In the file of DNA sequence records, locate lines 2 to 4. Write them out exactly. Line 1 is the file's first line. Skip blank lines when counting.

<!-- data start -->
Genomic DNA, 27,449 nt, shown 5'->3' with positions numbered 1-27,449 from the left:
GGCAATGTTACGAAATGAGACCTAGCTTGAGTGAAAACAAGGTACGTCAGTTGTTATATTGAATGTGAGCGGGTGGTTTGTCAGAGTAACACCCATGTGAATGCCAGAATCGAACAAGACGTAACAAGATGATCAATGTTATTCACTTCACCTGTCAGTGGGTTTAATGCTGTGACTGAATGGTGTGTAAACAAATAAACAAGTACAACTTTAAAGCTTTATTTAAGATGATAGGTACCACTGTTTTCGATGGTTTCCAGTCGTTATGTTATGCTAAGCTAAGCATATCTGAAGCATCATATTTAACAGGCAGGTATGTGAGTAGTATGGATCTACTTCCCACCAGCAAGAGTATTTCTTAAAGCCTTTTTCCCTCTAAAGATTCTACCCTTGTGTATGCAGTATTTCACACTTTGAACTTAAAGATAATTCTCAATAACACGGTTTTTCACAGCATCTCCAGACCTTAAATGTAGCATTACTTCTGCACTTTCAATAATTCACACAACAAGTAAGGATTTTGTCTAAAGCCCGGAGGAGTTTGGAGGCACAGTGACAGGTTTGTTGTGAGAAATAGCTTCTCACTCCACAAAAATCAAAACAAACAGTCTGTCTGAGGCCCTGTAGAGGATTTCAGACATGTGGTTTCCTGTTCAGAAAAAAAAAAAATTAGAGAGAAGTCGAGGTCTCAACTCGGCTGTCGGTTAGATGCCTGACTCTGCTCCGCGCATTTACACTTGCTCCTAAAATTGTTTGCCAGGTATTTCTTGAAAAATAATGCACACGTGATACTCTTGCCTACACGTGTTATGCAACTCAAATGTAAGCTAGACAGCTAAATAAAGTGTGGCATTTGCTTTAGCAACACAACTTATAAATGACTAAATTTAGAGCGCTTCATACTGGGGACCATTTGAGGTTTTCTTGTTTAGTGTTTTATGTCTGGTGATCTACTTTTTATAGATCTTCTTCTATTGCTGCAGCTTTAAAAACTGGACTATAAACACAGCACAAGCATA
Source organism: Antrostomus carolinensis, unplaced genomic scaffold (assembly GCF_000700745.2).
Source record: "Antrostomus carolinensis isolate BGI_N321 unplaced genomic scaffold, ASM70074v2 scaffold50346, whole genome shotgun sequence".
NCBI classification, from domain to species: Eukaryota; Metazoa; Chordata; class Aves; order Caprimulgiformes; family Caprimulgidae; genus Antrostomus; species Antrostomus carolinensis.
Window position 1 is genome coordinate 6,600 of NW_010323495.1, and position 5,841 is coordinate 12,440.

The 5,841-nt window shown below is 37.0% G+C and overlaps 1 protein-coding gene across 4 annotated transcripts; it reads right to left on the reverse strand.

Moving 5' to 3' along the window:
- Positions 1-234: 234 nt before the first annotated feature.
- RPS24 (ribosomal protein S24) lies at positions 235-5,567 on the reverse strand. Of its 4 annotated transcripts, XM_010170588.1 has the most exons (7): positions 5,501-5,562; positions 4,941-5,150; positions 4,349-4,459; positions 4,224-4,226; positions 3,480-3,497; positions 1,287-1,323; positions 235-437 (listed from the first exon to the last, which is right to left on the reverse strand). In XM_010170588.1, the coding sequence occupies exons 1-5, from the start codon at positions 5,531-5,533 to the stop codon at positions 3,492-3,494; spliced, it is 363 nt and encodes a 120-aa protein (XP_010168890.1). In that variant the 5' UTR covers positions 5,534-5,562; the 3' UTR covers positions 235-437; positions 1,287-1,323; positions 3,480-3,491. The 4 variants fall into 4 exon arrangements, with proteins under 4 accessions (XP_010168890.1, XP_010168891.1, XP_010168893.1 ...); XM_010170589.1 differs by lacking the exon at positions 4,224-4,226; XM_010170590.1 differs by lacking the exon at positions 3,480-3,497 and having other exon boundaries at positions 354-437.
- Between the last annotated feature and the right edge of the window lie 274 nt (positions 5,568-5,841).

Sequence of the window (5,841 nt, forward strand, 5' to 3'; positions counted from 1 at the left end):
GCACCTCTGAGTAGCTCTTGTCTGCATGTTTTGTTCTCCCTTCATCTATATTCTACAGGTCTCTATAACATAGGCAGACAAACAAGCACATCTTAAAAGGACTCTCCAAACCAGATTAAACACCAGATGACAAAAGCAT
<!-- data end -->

GGCAATGTTACGAAATGAGACCTAGCTTGAGTGAAAACAAGGTACGTCAGTTGTTATATTGAATGTGAGCGGGTGGTTTGTCAGAGTAACACCCATGTGAATGCCAGAATCGAACAAGACGTAACAAGATGATCAATGTTATTCACTTCACCTGTCAGTGGGTTTAATGCTGTGACTGAATGGTGTGTAAACAAATAAACAAGTACAACTTTAAAGCTTTATTTAAGATGATAGGTACCACTGTTTTCGATGGTTTCCAGTCGTTATGTTATGCTAAGCTAAGCATATCTGAAGCATCATATTTAACAGGCAGGTATGTGAGTAGTATGGATCTACTTCCCACCAGCAAGAGTATTTCTTAAAGCCTTTTTCCCTCTAAAGATTCTACCCTTGTGTATGCAGTATTTCACACTTTGAACTTAAAGATAATTCTCAATAACACGGTTTTTCACAGCATCTCCAGACCTTAAATGTAGCATTACTTCTGCACTTTCAATAATTCACACAACAAGTAAGGATTTTGTCTAAAGCCCGGAGGAGTTTGGAGGCACAGTGACAGGTTTGTTGTGAGAAATAGCTTCTCACTCCACAAAAATCAAAACAAACAGTCTGTCTGAGGCCCTGTAGAGGATTTCAGACATGTGGTTTCCTGTTCAGAAAAAAAAAAAATTAGAGAGAAGTCGAGGTCTCAACTCGGCTGTCGGTTAGATGCCTGACTCTGCTCCGCGCATTTACACTTGCTCCTAAAATTGTTTGCCAGGTATTTCTTGAAAAATAATGCACACGTGATACTCTTGCCTACACGTGTTATGCAACTCAAATGTAAGCTAGACAGCTAAATAAAGTGTGGCATTTGCTTTAGCAACACAACTTATAAATGACTAAATTTAGAGCGCTTCATACTGGGGACCATTTGAGGTTTTCTTGTTTAGTGTTTTATGTCTGGTGATCTACTTTTTATAGATCTTCTTCTATTGCTGCAGCTTTAAAAACTGGACTATAAACACAGCACAAGCATA
Source organism: Antrostomus carolinensis, unplaced genomic scaffold (assembly GCF_000700745.2).
Source record: "Antrostomus carolinensis isolate BGI_N321 unplaced genomic scaffold, ASM70074v2 scaffold50346, whole genome shotgun sequence".